A few months ago, Edgington was served a subpoena to testify before a grand jury; he assumes the Justice Department wants him to flip on Freeman. Perhaps to unburden a guilty conscience, he entertains the idea. “I love Ian, I call him my brother for a reason, and I won’t do anything intentionally that gets him locked up,” he says. At the same time, he acknowledges, “I have the most to gain.” He and Freeman are the last remaining board members on the nonprofit that controls the Shire Free Church — the three others gradually left — which means he would come to control its crypto hoard if Freeman goes away. “If somebody wished to kill the king, it’s usually the one who’s next in line for the throne,” he says. “People end up dead in a river over this kind of money — over a tenth of this kind of money.” Recently, he’s been in Central America, scouting locations for a new venture: an autonomous colony that runs on cryptocurrency, made possible through an obscure tax instrument. The region seems open to moon-shot economic schemes; El Salvador recently announced it would accept bitcoin as legal tender. Wherever he lands, Edgington says, “I’d like to have 100 hectares.”
In June, two cryptopaloozas reflected the split between where bitcoin is going and where it began. One was in Miami, where 12,000 die-hard speculators descended for a debauched conference called Bitcoin 2021. The meme-heavy mood of the weekend captured the performative chaos of decentralized finance, where investors front their bona fides on Twitter with penguin avatars. Jack Dorsey, the Winklevoss twins, and the mayor of Miami were among the headliners. Tickets were reselling for as much as $21,000. A write-up in the New York Times called it the biggest bitcoin conference in the world, “a raging fireball of finance, technology and joyful anarchy, of unfathomable wealth and desperate striving.”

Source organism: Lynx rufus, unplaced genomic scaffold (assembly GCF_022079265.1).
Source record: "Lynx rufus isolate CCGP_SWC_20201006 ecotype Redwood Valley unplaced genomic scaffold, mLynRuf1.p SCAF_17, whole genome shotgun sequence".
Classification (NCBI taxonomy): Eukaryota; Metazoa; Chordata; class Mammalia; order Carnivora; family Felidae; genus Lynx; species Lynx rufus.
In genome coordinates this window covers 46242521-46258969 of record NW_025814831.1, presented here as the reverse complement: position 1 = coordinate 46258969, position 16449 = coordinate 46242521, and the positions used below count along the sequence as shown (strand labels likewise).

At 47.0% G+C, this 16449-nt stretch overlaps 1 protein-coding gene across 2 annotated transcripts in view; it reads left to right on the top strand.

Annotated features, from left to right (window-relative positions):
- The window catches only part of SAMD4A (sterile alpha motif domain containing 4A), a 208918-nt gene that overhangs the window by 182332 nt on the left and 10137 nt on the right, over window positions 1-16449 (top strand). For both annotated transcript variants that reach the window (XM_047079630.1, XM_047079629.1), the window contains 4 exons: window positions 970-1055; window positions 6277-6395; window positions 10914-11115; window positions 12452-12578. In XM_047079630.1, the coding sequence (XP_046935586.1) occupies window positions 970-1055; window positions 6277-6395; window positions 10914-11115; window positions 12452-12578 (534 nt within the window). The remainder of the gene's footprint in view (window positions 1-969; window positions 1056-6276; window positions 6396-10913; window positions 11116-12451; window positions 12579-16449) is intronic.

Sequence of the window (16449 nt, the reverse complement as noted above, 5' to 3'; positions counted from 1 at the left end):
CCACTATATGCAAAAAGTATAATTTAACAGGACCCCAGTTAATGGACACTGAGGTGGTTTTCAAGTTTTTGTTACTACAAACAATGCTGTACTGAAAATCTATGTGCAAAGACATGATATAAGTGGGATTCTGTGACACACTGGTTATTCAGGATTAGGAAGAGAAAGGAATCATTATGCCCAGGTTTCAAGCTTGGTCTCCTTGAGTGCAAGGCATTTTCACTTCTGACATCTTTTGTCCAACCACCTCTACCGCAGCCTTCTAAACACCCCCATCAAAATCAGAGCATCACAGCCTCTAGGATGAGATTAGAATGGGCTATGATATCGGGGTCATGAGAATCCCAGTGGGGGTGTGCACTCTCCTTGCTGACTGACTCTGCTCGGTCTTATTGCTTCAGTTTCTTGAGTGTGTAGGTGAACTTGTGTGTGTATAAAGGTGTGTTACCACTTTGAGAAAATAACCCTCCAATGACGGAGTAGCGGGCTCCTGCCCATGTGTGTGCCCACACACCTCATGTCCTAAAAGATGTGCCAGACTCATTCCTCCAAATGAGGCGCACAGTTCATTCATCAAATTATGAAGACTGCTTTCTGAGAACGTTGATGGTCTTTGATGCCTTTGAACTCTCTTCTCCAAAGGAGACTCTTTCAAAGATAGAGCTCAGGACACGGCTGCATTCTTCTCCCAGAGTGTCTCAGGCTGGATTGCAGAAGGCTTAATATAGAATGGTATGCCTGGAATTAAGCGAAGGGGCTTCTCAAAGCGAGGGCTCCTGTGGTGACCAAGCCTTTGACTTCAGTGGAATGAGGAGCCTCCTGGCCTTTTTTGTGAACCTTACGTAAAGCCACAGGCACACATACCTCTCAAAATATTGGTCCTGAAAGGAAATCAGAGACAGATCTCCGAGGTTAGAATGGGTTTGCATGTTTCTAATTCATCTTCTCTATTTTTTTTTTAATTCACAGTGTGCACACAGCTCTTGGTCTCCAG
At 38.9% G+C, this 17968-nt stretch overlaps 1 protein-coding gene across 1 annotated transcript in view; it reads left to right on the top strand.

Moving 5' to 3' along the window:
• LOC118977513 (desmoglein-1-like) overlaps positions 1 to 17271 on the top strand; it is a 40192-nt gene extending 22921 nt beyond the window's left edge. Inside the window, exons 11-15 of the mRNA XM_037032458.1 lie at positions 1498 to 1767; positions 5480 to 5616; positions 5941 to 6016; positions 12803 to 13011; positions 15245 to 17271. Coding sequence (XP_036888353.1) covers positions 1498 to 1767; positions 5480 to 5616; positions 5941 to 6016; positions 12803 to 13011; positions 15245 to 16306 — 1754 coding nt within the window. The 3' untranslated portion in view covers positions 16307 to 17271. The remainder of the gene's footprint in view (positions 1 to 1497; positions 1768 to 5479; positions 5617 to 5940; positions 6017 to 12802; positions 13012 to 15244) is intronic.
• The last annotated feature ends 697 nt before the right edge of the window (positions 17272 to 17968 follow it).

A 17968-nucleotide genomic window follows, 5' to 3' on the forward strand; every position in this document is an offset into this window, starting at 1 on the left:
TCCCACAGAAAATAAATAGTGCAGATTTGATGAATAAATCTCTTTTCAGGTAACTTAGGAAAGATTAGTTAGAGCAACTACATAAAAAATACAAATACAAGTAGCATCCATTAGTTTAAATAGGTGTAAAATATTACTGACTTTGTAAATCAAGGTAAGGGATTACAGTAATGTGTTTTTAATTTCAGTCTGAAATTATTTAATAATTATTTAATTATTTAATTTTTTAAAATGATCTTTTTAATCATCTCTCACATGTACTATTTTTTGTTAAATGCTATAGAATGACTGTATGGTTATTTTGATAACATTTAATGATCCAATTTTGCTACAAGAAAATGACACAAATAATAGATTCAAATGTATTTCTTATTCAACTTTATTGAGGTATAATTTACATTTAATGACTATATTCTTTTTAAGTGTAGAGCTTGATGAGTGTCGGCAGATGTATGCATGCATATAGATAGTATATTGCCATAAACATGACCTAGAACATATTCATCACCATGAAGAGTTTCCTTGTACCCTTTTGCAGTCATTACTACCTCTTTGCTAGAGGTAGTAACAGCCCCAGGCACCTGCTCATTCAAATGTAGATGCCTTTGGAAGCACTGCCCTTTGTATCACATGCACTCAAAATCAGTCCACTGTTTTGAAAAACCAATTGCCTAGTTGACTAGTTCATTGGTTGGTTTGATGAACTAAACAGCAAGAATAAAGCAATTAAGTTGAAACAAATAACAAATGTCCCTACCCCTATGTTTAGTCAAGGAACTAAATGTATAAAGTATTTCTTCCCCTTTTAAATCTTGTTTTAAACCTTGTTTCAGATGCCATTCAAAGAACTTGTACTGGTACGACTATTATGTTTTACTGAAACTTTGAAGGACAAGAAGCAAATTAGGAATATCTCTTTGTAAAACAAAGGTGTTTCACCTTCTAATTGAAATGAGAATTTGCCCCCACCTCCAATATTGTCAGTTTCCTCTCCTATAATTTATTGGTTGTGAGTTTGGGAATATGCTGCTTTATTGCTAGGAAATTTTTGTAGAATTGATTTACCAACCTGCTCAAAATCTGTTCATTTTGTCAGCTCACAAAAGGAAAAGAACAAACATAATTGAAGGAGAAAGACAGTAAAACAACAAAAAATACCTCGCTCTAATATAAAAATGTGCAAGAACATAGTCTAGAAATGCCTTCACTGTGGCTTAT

The second took place two weeks later at a grungy site called Roger’s Campground in the White Mountains of New Hampshire. Every year at this time, the Free State Project stages the Porcupine Freedom Festival, a weeklong celebration of libertarian ideals and latent power. (A porcupine flares its quills only when aggressed.) You’ve never seen a nerdier group of people with concealed handguns. “Porcfest” latched on to crypto early: It was here, in 2012, that Ver gave away a stash of collector’s-item physical bitcoins, including the ones the FBI would later seize from Freeman. A year later, a 19-year-old Bitcoin Magazine writer named Vitalik Buterin covered the event; he would soon found ether, the world’s second-most-valuable digital coin, with a market cap of more than one-third of a trillion dollars.
This year, about 2,500 people showed up. For the Porcfest faithful, Freeman’s prosecution isn’t taking place in a vacuum, but amid unprecedented heavy-handedness on the part of the U.S. Establishment, from mask and vaccine mandates to multitrillion-dollar stimulus spending. Naomi Wolf, the feminist author turned vaccine skeptic, was a featured speaker, decrying her cancellation. The disparity between the two events — in attendance, media coverage, glamour, you name it — made it impossible to ignore that the winners of the crypto gold rush can seem like the ones furthest removed from its original vision.
Porcfest’s main space had been christened the Crypto 6 Pavilion, but its ringleader was unable to attend. The terms of his bail keep Freeman at home on Leverett Street as he awaits trial. The last time we speak, he gives me the news from Keene. The court is restricting him from talking to anyone he has traded with in bitcoin, which means many local vendors, and he worries that a restaurant called Local Burger is abandoning its commitment to crypto. But his friends recently threw him a surprise party in his yard, and he tells me he’s happy about that. Then he gets off the phone. “Free Talk Live” is about to begin.
*This article appears in the August 16, 2021, issue of New York Magazine. Subscribe Now!